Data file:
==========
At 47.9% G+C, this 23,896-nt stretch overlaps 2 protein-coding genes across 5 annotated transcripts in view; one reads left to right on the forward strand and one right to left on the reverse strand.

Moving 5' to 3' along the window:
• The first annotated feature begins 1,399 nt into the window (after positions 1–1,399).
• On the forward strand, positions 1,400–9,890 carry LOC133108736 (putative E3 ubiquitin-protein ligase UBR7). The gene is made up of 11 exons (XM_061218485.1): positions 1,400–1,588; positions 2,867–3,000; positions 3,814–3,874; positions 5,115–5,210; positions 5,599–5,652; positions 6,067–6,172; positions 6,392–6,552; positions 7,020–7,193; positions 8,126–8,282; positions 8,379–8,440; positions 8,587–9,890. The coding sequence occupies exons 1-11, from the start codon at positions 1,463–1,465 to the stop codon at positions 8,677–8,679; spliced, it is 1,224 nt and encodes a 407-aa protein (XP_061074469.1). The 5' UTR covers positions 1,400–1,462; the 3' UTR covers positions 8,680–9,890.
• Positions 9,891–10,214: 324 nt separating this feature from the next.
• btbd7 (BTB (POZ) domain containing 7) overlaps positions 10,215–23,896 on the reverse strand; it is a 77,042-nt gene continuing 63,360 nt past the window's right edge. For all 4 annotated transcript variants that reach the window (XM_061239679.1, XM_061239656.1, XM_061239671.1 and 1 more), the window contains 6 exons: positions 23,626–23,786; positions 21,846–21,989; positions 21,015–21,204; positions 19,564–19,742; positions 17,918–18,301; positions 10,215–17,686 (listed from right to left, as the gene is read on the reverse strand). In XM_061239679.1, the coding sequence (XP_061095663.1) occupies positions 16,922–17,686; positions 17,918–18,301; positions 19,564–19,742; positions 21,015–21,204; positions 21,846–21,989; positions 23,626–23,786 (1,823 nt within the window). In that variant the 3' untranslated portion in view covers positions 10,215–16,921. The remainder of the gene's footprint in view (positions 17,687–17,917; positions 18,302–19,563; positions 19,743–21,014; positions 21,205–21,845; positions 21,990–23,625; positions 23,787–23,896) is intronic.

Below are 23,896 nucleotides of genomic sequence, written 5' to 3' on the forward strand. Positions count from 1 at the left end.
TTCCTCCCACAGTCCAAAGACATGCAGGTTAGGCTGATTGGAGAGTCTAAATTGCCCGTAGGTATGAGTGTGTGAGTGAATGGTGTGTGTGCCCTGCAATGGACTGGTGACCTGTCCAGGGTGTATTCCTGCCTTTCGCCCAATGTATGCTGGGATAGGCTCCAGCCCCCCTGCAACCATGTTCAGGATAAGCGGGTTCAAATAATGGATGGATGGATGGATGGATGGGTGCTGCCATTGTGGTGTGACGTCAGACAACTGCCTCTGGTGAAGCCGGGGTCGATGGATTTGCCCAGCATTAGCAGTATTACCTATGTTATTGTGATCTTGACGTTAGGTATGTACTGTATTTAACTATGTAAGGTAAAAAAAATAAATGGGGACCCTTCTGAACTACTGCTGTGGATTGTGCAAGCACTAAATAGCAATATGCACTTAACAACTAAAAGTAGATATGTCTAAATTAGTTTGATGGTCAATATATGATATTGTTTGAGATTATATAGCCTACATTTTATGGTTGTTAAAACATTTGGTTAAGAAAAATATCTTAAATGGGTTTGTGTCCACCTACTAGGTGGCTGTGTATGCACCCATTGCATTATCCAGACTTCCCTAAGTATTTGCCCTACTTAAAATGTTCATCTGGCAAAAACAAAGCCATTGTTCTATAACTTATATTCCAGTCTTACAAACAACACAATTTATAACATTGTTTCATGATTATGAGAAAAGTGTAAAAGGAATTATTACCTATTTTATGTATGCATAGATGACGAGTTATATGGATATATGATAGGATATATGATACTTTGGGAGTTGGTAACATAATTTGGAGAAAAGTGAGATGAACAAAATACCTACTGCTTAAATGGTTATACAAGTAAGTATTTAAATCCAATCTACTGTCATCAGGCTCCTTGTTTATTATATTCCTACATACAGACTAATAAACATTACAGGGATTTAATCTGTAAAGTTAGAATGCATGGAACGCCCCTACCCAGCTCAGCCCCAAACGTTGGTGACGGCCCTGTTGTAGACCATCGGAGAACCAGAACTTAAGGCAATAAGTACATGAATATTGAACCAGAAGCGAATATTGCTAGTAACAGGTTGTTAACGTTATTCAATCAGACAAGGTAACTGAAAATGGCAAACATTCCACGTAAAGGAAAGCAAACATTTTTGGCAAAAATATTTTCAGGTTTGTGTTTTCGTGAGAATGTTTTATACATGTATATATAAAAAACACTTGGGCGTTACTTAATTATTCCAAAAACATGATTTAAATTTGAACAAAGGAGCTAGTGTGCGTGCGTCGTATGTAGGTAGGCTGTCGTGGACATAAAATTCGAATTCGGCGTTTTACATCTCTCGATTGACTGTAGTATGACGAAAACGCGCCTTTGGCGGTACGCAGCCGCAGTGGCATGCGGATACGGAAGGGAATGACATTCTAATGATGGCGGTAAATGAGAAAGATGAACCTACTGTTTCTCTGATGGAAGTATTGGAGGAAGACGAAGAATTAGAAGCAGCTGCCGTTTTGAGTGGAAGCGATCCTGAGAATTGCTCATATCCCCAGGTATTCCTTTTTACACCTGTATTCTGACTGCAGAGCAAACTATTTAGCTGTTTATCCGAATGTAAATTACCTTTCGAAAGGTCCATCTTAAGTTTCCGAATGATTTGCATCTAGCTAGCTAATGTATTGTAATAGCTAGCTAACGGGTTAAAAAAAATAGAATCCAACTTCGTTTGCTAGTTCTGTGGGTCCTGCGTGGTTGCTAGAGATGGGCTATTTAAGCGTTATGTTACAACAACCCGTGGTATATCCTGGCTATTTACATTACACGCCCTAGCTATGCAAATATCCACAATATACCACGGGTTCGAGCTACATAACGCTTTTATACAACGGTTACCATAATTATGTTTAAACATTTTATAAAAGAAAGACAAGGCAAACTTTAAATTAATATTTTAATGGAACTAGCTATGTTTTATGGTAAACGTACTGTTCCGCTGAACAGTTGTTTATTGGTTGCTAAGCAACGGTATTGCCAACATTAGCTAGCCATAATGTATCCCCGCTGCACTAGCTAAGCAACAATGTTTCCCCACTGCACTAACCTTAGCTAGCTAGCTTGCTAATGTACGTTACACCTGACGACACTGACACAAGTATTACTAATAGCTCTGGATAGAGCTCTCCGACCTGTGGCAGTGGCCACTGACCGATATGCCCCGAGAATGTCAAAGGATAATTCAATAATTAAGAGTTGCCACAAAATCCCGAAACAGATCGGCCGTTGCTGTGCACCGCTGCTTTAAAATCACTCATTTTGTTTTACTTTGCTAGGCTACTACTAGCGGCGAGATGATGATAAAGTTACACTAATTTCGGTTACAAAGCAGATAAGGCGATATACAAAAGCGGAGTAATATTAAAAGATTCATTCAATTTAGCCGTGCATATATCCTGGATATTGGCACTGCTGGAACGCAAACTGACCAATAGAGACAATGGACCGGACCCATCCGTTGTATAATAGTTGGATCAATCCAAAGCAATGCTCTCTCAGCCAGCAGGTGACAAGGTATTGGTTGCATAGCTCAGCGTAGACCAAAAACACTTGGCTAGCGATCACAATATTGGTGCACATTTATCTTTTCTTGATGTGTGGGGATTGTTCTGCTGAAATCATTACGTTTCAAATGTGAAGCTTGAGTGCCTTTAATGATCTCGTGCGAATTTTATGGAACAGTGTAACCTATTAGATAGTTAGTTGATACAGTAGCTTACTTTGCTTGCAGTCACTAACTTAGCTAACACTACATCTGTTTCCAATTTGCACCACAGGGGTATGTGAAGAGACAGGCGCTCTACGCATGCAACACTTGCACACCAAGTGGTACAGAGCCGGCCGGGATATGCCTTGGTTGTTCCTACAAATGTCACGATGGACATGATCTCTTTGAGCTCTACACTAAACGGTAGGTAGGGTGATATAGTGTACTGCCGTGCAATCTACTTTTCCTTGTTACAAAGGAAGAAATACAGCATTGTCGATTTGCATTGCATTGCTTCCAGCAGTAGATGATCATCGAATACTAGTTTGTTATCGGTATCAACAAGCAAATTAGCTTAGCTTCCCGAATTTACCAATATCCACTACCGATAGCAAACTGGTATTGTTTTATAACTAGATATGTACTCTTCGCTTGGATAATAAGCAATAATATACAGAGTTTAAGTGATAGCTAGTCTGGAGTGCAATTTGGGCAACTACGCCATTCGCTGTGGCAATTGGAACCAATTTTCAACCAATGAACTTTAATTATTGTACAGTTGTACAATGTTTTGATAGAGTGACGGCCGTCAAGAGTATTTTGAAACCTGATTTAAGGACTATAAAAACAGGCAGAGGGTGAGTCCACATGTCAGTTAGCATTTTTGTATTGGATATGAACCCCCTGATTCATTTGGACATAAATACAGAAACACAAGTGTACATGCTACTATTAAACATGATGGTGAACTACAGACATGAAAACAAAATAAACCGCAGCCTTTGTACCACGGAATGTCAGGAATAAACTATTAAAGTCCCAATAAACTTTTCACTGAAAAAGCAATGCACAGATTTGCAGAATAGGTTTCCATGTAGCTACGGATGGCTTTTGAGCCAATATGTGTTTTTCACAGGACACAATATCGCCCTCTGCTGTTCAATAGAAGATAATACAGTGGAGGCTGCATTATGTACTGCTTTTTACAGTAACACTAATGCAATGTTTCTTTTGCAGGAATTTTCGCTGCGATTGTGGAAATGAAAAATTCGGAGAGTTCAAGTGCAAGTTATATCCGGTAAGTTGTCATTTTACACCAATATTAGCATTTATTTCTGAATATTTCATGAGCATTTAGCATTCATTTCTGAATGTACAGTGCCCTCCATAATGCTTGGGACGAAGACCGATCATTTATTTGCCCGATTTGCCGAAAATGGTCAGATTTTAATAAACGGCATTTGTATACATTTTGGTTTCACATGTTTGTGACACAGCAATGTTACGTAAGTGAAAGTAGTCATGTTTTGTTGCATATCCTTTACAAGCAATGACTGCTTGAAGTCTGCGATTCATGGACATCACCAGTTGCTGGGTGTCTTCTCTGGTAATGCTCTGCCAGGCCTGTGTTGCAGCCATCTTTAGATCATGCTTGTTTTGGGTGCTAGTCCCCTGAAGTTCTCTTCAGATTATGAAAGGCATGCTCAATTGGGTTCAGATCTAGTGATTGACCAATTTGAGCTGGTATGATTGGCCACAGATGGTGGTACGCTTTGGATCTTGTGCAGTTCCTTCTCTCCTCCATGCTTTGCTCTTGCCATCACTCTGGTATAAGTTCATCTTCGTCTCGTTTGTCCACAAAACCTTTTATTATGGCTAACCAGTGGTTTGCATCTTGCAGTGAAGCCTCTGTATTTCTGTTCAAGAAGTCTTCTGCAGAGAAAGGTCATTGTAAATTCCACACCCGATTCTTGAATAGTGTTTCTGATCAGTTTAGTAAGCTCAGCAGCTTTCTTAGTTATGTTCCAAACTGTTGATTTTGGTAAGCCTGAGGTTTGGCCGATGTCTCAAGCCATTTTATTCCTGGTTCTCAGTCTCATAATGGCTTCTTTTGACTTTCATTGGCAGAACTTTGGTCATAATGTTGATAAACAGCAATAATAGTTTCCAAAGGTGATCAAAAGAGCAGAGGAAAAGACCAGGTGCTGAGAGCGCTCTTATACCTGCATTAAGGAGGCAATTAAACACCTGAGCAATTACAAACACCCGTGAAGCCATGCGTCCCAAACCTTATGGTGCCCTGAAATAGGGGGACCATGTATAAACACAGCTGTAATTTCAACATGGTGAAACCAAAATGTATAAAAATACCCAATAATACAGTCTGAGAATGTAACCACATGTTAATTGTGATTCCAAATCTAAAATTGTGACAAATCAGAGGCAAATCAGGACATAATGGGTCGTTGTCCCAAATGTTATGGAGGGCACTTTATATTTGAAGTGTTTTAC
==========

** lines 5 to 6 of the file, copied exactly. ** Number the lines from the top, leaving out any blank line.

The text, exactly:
• Positions 9,891–10,214: 324 nt separating this feature from the next.
• btbd7 (BTB (POZ) domain containing 7) overlaps positions 10,215–23,896 on the reverse strand; it is a 77,042-nt gene continuing 63,360 nt past the window's right edge. For all 4 annotated transcript variants that reach the window (XM_061239679.1, XM_061239656.1, XM_061239671.1 and 1 more), the window contains 6 exons: positions 23,626–23,786; positions 21,846–21,989; positions 21,015–21,204; positions 19,564–19,742; positions 17,918–18,301; positions 10,215–17,686 (listed from right to left, as the gene is read on the reverse strand). In XM_061239679.1, the coding sequence (XP_061095663.1) occupies positions 16,922–17,686; positions 17,918–18,301; positions 19,564–19,742; positions 21,015–21,204; positions 21,846–21,989; positions 23,626–23,786 (1,823 nt within the window). In that variant the 3' untranslated portion in view covers positions 10,215–16,921. The remainder of the gene's footprint in view (positions 17,687–17,917; positions 18,302–19,563; positions 19,743–21,014; positions 21,205–21,845; positions 21,990–23,625; positions 23,787–23,896) is intronic.